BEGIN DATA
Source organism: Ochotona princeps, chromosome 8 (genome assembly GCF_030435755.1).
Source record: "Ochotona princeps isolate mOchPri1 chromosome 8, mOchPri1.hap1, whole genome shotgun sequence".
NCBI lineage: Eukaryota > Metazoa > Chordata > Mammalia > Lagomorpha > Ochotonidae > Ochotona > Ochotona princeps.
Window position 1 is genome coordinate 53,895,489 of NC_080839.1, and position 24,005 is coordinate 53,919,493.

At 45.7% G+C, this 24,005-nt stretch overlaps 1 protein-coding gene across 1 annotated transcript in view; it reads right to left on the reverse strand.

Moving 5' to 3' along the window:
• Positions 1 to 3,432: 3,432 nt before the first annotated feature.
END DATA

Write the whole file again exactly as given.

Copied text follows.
Source organism: Ochotona princeps, chromosome 8 (genome assembly GCF_030435755.1).
Source record: "Ochotona princeps isolate mOchPri1 chromosome 8, mOchPri1.hap1, whole genome shotgun sequence".
NCBI lineage: Eukaryota > Metazoa > Chordata > Mammalia > Lagomorpha > Ochotonidae > Ochotona > Ochotona princeps.
Window position 1 is genome coordinate 53,895,489 of NC_080839.1, and position 24,005 is coordinate 53,919,493.

At 45.7% G+C, this 24,005-nt stretch overlaps 1 protein-coding gene across 1 annotated transcript in view; it reads right to left on the reverse strand.

Moving 5' to 3' along the window:
• Positions 1 to 3,432: 3,432 nt before the first annotated feature.